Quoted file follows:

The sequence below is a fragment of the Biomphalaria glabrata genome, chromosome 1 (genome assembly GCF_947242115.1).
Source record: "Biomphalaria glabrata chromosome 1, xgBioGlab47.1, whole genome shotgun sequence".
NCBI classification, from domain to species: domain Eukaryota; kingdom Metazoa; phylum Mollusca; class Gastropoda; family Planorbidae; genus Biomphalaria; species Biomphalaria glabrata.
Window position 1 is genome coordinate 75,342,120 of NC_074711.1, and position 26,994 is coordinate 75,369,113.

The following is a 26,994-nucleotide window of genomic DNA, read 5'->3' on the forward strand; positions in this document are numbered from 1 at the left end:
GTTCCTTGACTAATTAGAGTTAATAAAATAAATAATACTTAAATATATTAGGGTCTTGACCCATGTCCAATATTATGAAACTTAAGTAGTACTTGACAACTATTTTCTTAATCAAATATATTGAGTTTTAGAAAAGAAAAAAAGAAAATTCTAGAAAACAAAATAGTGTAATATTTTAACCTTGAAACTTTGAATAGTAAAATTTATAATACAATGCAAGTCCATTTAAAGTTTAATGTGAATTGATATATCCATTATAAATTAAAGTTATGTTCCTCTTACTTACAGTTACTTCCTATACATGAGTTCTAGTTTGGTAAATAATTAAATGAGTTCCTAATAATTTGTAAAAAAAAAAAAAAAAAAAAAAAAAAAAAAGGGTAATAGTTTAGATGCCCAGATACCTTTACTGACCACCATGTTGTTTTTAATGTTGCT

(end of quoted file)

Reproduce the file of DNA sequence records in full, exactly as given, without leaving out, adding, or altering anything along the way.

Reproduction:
The sequence below is a fragment of the Biomphalaria glabrata genome, chromosome 1 (genome assembly GCF_947242115.1).
Source record: "Biomphalaria glabrata chromosome 1, xgBioGlab47.1, whole genome shotgun sequence".
NCBI classification, from domain to species: domain Eukaryota; kingdom Metazoa; phylum Mollusca; class Gastropoda; family Planorbidae; genus Biomphalaria; species Biomphalaria glabrata.
Window position 1 is genome coordinate 75,342,120 of NC_074711.1, and position 26,994 is coordinate 75,369,113.

The following is a 26,994-nucleotide window of genomic DNA, read 5'->3' on the forward strand; positions in this document are numbered from 1 at the left end:
GTTCCTTGACTAATTAGAGTTAATAAAATAAATAATACTTAAATATATTAGGGTCTTGACCCATGTCCAATATTATGAAACTTAAGTAGTACTTGACAACTATTTTCTTAATCAAATATATTGAGTTTTAGAAAAGAAAAAAAGAAAATTCTAGAAAACAAAATAGTGTAATATTTTAACCTTGAAACTTTGAATAGTAAAATTTATAATACAATGCAAGTCCATTTAAAGTTTAATGTGAATTGATATATCCATTATAAATTAAAGTTATGTTCCTCTTACTTACAGTTACTTCCTATACATGAGTTCTAGTTTGGTAAATAATTAAATGAGTTCCTAATAATTTGTAAAAAAAAAAAAAAAAAAAAAAAAAAAAAAGGGTAATAGTTTAGATGCCCAGATACCTTTACTGACCACCATGTTGTTTTTAATGTTGCT